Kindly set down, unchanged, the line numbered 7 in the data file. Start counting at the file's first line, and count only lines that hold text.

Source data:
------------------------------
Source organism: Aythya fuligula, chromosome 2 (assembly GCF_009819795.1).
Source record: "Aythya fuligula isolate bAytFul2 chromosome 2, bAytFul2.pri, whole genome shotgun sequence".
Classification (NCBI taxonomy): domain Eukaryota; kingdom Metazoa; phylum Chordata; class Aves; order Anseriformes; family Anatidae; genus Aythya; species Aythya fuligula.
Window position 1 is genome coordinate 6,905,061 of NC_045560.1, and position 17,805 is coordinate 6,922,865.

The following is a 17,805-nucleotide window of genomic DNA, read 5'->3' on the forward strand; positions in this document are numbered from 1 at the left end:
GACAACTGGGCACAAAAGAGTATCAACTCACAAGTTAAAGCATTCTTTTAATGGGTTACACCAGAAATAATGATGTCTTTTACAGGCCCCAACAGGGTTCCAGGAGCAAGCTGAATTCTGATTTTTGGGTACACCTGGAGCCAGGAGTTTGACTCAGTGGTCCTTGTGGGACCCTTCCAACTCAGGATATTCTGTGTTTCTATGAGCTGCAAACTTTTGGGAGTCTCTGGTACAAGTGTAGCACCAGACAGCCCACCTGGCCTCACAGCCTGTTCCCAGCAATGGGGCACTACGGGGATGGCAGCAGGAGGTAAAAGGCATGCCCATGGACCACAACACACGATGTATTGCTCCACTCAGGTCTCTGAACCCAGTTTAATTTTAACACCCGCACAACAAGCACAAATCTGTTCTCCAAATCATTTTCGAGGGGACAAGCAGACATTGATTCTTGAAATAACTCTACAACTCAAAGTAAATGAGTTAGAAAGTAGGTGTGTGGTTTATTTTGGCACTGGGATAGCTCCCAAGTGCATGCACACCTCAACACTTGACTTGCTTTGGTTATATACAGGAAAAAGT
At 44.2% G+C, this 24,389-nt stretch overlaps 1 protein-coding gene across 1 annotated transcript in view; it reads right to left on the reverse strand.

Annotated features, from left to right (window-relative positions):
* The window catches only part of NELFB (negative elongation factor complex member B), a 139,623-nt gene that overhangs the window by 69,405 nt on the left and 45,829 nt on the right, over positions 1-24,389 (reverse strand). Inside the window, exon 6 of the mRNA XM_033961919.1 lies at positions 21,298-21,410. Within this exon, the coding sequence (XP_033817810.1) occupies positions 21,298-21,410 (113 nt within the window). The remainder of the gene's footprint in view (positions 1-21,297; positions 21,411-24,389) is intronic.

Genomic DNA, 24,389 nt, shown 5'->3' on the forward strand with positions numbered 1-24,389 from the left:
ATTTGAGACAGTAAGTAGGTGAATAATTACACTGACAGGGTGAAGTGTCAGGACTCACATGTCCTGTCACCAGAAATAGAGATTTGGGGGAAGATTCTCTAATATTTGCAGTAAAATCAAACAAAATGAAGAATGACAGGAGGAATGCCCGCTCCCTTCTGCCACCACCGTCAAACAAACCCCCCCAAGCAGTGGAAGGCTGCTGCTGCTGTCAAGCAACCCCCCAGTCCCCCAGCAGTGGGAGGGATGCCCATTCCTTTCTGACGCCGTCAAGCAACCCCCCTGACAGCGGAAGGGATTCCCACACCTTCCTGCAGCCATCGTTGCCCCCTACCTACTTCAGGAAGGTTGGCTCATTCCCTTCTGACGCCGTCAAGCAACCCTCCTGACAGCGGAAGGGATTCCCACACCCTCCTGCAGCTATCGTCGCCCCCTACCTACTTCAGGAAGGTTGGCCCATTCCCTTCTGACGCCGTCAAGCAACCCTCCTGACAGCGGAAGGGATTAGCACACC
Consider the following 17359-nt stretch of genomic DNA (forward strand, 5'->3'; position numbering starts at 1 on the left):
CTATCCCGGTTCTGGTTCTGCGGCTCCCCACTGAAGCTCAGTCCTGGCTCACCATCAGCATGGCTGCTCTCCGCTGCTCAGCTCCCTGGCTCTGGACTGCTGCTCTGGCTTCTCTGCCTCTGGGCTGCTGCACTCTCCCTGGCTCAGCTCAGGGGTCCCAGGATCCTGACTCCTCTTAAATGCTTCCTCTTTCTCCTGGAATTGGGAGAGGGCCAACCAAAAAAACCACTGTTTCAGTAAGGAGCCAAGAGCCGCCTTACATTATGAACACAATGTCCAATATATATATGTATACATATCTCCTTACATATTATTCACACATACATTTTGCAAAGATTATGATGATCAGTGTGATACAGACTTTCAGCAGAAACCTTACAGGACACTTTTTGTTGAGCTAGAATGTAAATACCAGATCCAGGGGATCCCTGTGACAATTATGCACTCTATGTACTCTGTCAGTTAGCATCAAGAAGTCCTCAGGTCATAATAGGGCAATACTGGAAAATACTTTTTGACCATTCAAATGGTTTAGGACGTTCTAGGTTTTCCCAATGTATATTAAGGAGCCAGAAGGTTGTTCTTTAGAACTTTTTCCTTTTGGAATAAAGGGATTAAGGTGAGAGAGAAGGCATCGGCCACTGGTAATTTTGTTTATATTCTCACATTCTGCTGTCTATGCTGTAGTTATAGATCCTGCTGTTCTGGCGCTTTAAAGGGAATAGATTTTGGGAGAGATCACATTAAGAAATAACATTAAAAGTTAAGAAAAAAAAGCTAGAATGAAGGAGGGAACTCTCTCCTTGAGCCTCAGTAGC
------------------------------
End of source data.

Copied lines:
At 44.2% G+C, this 24,389-nt stretch overlaps 1 protein-coding gene across 1 annotated transcript in view; it reads right to left on the reverse strand.